Claude Halstead Van Tyne

Van Tyne

           If the role of U of M in the Great War can only be measured by the personal efforts and activism of the University's student, faculty and staff body, then the person of Claude Halstead Van Tyne (1869-1930) truly deserves a separate page in this project. Born in Michigan, having studied at the University of Michigan for his bachelors, then Europe and later the Graduate School of the University of Pennsylvania where he earned his Ph.D in 1900, Van Tyne was a fine historian, professor and Chair of the Department of History at U of M when war broke out. Upon the outbreak of war, and at America's entry, Van Tyne's position was unambiguous: war preparedness,  sensitization of both the academic and non-academic world on the main issues of the war, and mobilization of the American people in support of the Allied cause - saving democracy. A Michigan Alumnus editorial found him to be "one of the most active" of the University speakers helping to enlighten the public on the issues of the war. When the war began, he went, often on invitation, to various parts of the state of Michigan to lecture on the war issues. About Christmas time in 1917, he joined the educational campaign of the National Security League, and the League arranged for him lectures before large groups of teachers and business men's clubs in places including most of the large cities of Ohio, Indiana, Illinois, and Michigan. The University even released him about end of March 1918 to go to New York City and aid in the League's big campaign there. For some three months he "spoke nearly every evening and sometimes three times a day in the city, or in other cities within a radius of one hundred miles." For the most part, he performed editorial work in the League's office, answering pro-German propaganda and writing articles that might serve the cause. He himself was to opine that the most important of those articles was his pamphlet, "Democracy's Educational Problem." Here, he suggested the way forward in the type of post war curriculum changes necessary for colleges and universities. He debunked the misrepresentations of US history, particularly with regard to Anglo-US relations. He then suggested that critically presenting the history in scholarship and to the students in the class room would go a long way to improve Anglo-US relations and world peace, that the post war US educational system had to be designed in a way that certain American ideas be everywhere impressed upon American youth.  Such an educational system was to imbue the American citizen with a comprehension of democratic principles, and make democracy safer

            During the months of April, May, and June 1918, when the war activities in New York City were at the highest pitch, Van Tyne met and talked with many of the most distinguished persons in the New York metropolis. He spoke at patriotic gatherings, including one attended by the Associated Artists of New York, where he educated them on war issues. In some of the meetings, he was accompanied by his very close friend with whom he shared similar views about the war and about America's role - Professor Hobbs. Both of them delivered patriotic talks in high profile gatherings and meetings. His patriotic meetings and war activism took him to strange places. In his own words, "the vicissitudes of liberty loan campaigning got me strange platform fellows. Imagine the solemn professor of history speaking from the same platform with Charlie Chaplin ! Think of me, if you can,... with the vision of the dignified professor standing by the side of Guy Empey, who auctioned off the autographed picture of President Wilson, while I took down the names of the bidders....There is an amusing contrast in the places and audiences to which one is sent."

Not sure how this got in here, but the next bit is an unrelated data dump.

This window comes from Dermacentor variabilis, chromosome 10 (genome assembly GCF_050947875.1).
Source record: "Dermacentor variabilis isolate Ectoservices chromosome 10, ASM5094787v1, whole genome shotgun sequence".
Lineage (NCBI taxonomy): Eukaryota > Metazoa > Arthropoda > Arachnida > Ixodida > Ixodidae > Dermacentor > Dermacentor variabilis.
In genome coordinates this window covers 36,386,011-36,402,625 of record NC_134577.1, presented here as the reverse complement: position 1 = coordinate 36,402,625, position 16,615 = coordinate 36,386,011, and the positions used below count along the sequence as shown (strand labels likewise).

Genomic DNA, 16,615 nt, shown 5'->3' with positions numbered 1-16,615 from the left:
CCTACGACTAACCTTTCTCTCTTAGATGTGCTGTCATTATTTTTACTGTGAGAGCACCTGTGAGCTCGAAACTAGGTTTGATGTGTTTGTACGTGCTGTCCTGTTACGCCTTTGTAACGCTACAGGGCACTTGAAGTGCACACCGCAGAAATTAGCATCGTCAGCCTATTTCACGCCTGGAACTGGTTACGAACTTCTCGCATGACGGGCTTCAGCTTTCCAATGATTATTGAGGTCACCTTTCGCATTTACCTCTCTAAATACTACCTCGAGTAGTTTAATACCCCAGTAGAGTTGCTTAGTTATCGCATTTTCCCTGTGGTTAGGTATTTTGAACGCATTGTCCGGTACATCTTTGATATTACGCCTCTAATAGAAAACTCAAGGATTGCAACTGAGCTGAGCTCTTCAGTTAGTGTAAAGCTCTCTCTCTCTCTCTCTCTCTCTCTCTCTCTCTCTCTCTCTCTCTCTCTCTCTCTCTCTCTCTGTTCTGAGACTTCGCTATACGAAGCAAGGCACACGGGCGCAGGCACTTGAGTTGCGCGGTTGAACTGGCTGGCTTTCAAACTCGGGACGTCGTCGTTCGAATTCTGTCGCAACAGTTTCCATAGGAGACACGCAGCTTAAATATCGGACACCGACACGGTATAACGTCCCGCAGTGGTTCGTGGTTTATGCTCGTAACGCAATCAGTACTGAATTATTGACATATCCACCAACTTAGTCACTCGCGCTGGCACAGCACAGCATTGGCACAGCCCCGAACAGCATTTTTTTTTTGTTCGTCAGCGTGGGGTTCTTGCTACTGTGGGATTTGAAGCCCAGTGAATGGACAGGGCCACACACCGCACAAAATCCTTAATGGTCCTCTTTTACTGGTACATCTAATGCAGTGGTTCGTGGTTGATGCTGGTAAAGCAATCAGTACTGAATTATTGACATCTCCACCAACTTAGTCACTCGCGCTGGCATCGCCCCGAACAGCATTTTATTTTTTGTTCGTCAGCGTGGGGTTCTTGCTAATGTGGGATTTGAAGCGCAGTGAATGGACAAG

Late in May and early June 1918, Van Tyne visited some twenty large cities of the East, where he talked about war issues to the teachers assembled by order of the school boards. He spent July lecturing at a number of university and college summer schools. He estimated that for a period of six months in 1918, he "had travelled 12,000 miles, and talked to over 140,000 people in eleven different states." What a unique way for a university professor to patriotically serve his country in time of war! He died of illness on March 15, 1930, and for his academic accolades and contribution to scholarship, he posthumously received the Pulitzer Prize.

Note: For more on Van Tyne, see

Leland, Waldo G.  "Claude Halstead Van Tyne (1869-1930)," Proceedings of the American Academy of Arts and Sciences 70,10 (Mar., 1936): 588-59. 

The Michigan Alumnus 25, 237 (Oct., 1918): 13-15.

Van Tyne, Claude H. "Democracy's Educational Problem," Michigan History Magazine 3,1 (Jan., 1919): 82-92.